Made EasyCavilon skin care products Made Easy

Cavilon skin care products Made Easy

Products | Bianchi J, Hardy D

Safety and tolerability of cavilon products
The durability of Cavilon no sting barrier film and three other barrier film products was assessed over a 72-hour period. Activated carbon powder was used as a marker of the efficacy of the barrier films at preventing wash-off and wear-off. The study indicated that Cavilon no sting barrier film was more than twice as effective at preventing wash-off and wear-off of a marker substance than the other barrier films tested (Houser et al, 2010).

In a further study by Lutz and LaVoie (1999) comparing the efficacy of four moisture barrier creams, Cavilon durable barrier cream was found to provide superior protection, while two of the four products tested did not provide a moisture barrier when first applied to the skin.

The sting potential of Cavilon no sting barrier film was assessed along with four other film-forming protectants (Schwartzmiller et al, 1994). The researchers found that alcohol-based barrier films caused severe pain when applied to freshly stripped wounds. In the group treated with the alcohol-free Cavilon no sting barrier film, results were statistically equivalent to the saline negative control, and the product did not cause pain when applied.

Evidence for Cavilon products
Cavilon no sting barrier film and Cavilon durable barrier cream are established skin protectants that have been investigated in a number of key clinical studies over the years (Table 3). These studies have confirmed that Cavilon no sting barrier film and Cavilon durable barrier cream are at least as effective as traditional skin protectants in preventing IAD and periwound skin breakdown, and may have a role in the prevention of pressure ulcers (Guest et al, 2011; Schuren et al, 2005; Bale et al, 2004; Parnum, 2011).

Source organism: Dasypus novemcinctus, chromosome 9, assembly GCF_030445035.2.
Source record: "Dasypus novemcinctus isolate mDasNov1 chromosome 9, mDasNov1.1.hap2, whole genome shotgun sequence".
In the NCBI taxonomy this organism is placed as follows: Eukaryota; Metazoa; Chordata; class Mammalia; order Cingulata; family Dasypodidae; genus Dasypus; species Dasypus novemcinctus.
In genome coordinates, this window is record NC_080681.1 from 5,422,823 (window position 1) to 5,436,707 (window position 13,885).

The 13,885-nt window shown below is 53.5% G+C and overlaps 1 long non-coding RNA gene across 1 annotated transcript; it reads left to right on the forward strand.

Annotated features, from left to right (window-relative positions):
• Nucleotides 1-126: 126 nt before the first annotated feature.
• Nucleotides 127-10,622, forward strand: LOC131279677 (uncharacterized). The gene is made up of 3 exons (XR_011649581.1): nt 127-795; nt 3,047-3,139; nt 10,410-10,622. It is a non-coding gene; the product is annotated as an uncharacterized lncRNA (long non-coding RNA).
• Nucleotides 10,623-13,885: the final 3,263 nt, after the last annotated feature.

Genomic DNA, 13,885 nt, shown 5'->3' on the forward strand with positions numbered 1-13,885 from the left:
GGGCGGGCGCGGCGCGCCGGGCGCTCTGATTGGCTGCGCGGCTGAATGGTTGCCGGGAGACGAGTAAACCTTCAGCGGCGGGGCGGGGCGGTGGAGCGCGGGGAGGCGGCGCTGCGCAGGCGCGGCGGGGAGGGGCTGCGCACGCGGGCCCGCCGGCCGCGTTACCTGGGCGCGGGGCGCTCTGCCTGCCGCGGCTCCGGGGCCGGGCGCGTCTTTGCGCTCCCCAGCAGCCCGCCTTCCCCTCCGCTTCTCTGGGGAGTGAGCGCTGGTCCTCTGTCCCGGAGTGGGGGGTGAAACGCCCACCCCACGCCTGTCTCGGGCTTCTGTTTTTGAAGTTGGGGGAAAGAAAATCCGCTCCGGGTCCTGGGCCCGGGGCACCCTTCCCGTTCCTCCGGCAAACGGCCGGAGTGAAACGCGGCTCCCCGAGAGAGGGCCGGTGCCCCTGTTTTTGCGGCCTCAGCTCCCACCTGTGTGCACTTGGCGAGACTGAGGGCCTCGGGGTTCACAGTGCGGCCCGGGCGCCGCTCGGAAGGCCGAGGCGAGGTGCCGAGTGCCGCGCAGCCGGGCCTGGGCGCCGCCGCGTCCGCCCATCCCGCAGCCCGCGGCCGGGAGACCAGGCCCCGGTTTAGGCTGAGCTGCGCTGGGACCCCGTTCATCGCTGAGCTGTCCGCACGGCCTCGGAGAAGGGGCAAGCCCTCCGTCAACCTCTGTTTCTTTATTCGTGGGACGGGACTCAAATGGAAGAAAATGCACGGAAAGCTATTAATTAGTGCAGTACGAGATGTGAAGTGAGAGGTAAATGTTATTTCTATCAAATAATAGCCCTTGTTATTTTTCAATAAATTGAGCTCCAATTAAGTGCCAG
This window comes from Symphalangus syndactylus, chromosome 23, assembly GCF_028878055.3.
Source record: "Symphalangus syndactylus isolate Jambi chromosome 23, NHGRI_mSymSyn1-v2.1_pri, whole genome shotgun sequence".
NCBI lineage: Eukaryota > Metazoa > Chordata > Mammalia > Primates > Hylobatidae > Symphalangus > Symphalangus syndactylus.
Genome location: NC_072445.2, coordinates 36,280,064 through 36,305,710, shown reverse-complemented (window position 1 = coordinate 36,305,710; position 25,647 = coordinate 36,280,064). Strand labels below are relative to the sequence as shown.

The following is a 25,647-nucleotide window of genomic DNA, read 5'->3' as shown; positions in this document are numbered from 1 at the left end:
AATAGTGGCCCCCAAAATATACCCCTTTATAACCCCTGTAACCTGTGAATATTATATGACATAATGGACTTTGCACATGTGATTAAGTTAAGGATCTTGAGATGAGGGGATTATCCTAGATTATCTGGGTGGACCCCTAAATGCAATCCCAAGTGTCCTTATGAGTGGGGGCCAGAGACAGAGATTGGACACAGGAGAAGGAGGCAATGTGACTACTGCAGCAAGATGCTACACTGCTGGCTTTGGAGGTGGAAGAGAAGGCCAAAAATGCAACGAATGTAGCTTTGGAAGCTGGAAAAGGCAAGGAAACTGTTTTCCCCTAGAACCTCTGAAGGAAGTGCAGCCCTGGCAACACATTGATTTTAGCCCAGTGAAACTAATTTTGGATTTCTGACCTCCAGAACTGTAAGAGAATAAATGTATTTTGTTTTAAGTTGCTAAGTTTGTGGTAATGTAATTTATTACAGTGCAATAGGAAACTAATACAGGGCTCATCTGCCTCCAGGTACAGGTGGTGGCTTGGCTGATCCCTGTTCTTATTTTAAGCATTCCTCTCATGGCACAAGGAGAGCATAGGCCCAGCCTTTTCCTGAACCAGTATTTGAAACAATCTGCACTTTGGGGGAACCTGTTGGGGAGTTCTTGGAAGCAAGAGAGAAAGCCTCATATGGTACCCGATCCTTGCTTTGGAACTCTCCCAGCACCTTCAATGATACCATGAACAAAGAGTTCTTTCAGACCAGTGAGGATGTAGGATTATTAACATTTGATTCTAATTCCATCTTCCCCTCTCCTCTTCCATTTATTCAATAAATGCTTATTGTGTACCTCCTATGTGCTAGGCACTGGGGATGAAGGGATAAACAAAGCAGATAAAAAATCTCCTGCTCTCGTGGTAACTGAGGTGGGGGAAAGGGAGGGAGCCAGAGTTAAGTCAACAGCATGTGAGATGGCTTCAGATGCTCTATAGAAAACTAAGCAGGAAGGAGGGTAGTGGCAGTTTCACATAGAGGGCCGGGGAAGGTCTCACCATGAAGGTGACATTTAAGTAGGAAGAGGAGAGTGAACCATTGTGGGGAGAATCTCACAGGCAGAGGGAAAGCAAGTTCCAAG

Availability in the uk
Cavilon products are available through the NHS Supply Chain. For community use, the products can be found in Part IXC (Skin Fillers and Protectives) of the Drug Tariff.   

Cost benefits of a skin care protocol
A number of studies have reviewed the cost-effectiveness of using periwound skin protectants in patients with venous leg ulcers (Cameron et al, 2005) and in incontinent patients in nursing homes (Bale et al, 2004). A study by Bliss et al (2007) on the implementation of a skin care regimen that included a cleanser and a moisture barrier for preventing IAD resulted in significant cost savings for nursing homes in the USA. A recent review found Cavilon no sting barrier film was at least as clinically effective and potentially more cost-effective in IAD prophylaxis and periwound skin protection than petroleum ointments or zinc oxide formulations (Guest et al, 2011).

Large (2011) describes the introduction of a pressure ulcer prevention strategy at a 78-bed nursing home in the UK. Cavilon durable barrier cream was chosen for incontinent patients and an aqueous cream was used as a soap substitute. Dermal pads were used for patients at risk of pressure ulcers. Only small changes were made to daily practice, yet the outcome was significant - the incidence of pressure ulcers was eliminated during the study period. This also led to a reduction in the costs for ongoing wound care. These results, and those by Parnum et al (2011), have important implications for meeting the QIPP/CQUIN challenge for pressure ulcer reduction in the UK.